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How to boost the European Green Deal’s scale and ambition

How to boost the European Green Deal’s scale and ambition

Wildauer, Rafael ORCID: 0000-0001-6395-6286, Leitch, Stuart and Kapeller, Jakob (2020) How to boost the European Green Deal’s scale and ambition. [Working Paper]

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Abstract

The European Green Deal (EGD) is the European Union’s flagship strategy to tackle climate change. This policy paper compares the ambition and scale of the EGD with the current relevant scientific literature. The goal is to assess whether the current proposals are capable of fulfilling the EU’s commitment to limit global warming to 1.5°C in line with the Paris Agreement. Before embarking on the details of that question it is crucial to emphasize three core messages which emerge from climate science:
1. Tackling climate change requires that greenhouse gas emissions (GHG) are cut to net zero. Importantly, this net zero goal allows for positive emissions as long as they are offset by negative emissions. However, the technological and ecological uncertainties involved in large scale deployment of negative emissions technologies, means the emissions goal should be thought of as being close to an absolute zero goal.
2. There is not much time left to take action globally and in Europe. The latest estimates of global, as well as European carbon budgets, suggest that at current emission rates global warming will increase by more than 1.5°C in less than ten years. In addition, self-reinforcing feedback loops which push earth onto an irreversible warming path (hothouse earth) might set in from global temperature increases as little as 2°C.
3. The price of inaction will be high and most likely underestimated by the general public. While Europe will not suffer the worst consequences of climate change, heat waves, floods and droughts will still cause severe human suffering and economic damage. In addition, by 2070 up to 3.5 billion people could live in regions unsuitable for human habitation. This has the potential to trigger an unprecedented global migration wave.

The question which emerges against this background is whether the EGD is ambitious enough to avoid the worst consequences of climate change. First, and most important, is the overall emissions reduction targets. While the EGD proposes to cut emissions by 50% to 55% percent by 2030 compared to 1990 levels, recent research suggests that in order to stay well below 2°C, a reduction of 65% by 2030 would be required, as would reaching net zero by 2040 rather than 2050.
The EGD currently assumes that reducing GHG emissions by 40% by 2030 requires additional annual investments of € 260 billion. This is likely an underestimation of the volume of required investments for several reasons. First, increasing the reduction target towards 55% or even 65% will require faster and broader action. Second, increasing energy efficiency renovation of buildings alone is likely to require annual investments of € 490 billion. Third, scaling up Research and Development (R&D) investment to 3% or 4% of GDP in the EU27 requires additional annual investments of between € 75 and € 200 billion. Many of the required carbon neutral processes, especially in manufacturing, do not exist yet, and will require an increased expenditure in R&D for a successful transition. Taken together, this suggests that annual investment requirements of up to € 855 billion in the EU27 would be required for a successful transition.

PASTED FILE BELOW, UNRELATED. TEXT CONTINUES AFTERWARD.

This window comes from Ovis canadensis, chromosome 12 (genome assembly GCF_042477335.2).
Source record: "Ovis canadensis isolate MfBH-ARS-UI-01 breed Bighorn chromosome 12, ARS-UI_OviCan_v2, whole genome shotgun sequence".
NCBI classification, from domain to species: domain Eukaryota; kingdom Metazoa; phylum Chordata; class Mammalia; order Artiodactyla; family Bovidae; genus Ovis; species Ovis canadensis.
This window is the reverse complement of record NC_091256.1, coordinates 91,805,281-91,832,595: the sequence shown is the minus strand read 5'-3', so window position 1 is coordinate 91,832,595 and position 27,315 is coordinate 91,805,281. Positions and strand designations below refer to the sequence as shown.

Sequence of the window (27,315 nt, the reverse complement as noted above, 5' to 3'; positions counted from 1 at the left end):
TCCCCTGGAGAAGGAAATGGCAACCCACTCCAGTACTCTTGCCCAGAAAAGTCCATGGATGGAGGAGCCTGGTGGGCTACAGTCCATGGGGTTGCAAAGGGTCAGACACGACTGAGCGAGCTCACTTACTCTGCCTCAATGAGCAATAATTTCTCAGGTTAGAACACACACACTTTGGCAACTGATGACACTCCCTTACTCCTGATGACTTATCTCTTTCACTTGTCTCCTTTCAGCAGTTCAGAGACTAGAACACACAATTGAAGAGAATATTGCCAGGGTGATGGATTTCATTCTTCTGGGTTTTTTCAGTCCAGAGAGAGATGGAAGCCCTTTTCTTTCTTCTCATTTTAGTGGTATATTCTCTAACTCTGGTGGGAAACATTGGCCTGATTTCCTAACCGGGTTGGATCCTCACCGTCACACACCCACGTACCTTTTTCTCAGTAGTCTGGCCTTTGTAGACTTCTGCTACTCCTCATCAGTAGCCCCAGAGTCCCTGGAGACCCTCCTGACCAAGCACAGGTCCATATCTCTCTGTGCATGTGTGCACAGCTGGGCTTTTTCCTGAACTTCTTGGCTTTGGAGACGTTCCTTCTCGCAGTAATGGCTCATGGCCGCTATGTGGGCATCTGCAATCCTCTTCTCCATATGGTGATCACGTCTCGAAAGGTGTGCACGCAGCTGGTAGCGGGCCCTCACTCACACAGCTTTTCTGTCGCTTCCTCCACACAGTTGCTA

Setting and delivering on more ambitious GHG emission reduction targets requires the use of all possible policy tools. The EGD is a promising start in this context as it relies on a broad set of instruments from regulations, carbon markets, taxes and public investment. Given the limited time available the EGD should go a step further and upgrade the Sustainable Europe Investment Plan into a comprehensive climate master plan which determines clear targets and timelines for renewable energy capacity, building renovations, transport infrastructure, R&D targets etc. This would not only provide the private sector with clear long-term signals but also allow for timely monitoring of the EU’s progress.

Item Type: Working Paper
Uncontrolled Keywords: European green deal, climate change, global warming
Subjects: H Social Sciences > HD Industries. Land use. Labor
Faculty / Department / Research Group: Faculty of Business
Faculty of Business > Department of International Business & Economics
Faculty of Business > Institute of Political Economy, Governance, Finance and Accountability (IPEGFA)
Faculty of Business > Institute of Political Economy, Governance, Finance and Accountability (IPEGFA) > Greenwich Political Economy Research Centre (GPERC)
Last Modified: 16 Jul 2020 17:31
Selected for GREAT 2016: None
Selected for GREAT 2017: None
Selected for GREAT 2018: None
Selected for GREAT 2019: None
Selected for REF2021: None
URI: http://gala.gre.ac.uk/id/eprint/28827

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